The State Senate Budget and Appropriations Committee advanced two bills put forth by Senate Democrats which would seek to address the burgeoning mental health crisis in the U.S. and New Jersey.
The CDC reported in 2020 that more than one in ten adults in the U.S. had seriously considered suicide in the 30 days prior to the survey, and four in ten adults experienced a behavioral health condition like depression or anxiety. Nationally, Republicans and Democrats have included money for mental health as part of the recently agreed to bipartisan gun bill that was recently agreed to in by U.S. Senators.
“Tragically, too many of our friends, neighbors and loved ones continue to struggle with one kind of behavioral health crisis or another. Too often, these sufferers bear their anguish silently, and alone,” said State Sen. Joe Vitale (D-19).
Establishing 9-8-8 Hotline
State Sen. Vin Gopal (D-11) and Vitale sponsored a bill (S-311) which would establish a 9-8-8 national suicide prevention hotline, and came in response to several actions taken at the federal level. It will go for a vote by the full State Senate June 16.
The bill itself would fall in line with preventative measures being taken in other states, with supporters saying the three-digit number is a more useful tool than the existing National Suicide Prevention Lifeline (NSPL) hotline number that is currently in use.
“Just as the 9-1-1 emergency line has emerged as an effective first response, and been ingrained in our societal memory, so too the 9-8-8 system will offer a similar immediate response in times of behavioral health crisis,” stated Vitale.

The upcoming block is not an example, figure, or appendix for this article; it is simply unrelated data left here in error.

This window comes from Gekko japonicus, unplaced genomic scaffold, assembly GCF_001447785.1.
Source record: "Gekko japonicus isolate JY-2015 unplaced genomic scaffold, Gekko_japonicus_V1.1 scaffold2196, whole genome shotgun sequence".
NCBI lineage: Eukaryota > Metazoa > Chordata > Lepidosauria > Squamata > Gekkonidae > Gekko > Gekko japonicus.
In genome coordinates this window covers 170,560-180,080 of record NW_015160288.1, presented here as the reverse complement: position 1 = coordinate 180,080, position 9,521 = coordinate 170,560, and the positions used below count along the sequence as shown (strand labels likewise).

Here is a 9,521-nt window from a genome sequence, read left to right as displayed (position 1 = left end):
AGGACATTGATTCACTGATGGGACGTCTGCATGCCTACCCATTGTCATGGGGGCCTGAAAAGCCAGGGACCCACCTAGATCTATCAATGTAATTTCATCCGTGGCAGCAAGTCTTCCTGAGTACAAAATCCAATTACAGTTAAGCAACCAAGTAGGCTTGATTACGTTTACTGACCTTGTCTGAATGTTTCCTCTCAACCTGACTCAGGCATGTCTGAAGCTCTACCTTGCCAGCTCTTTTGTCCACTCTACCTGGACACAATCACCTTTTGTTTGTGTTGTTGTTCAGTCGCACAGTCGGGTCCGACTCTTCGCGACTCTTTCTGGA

Using NSPL as a Framework
Under the bill, the Commissioner of Human Services would have six months from the effective date of the bill to set up designated hotline centers which could deploy mobile crisis response teams and refer callers to crisis stabilization services.
The programs would look to the NSPL for best practices and guidelines, and meet the requirements set by NSPL for serving high risk and specialized populations, as identified by the Substance Abuse and Mental Health Services Administration.
“Establishment of this 9-8-8 crisis service can be a life-saver not only for people considering taking their own life, but for those who might otherwise find themselves in a public crisis or difficulty that could turn into a tragic encounter with police,” said Gopal.
Requiring Coverage for Mental Health
A second Gopal-sponsored bill (S-352) would require health insurance carriers to provide coverage benefits for the treatment of mental health conditions and substance abuse disorders.
The model, which would be administered through the collaborative care model, would integrate psychiatric treatment and primacy care to create a patient-centered experience in an effort to reduce fragmented care.
“Many residents who struggle with mental illness feel they have nowhere to turn. These include our military veterans, and more and more, our young people,” said Gopal. “This law is a positive step forward in seeing that those in behavioral health crisis can get the help they need quickly and safely.”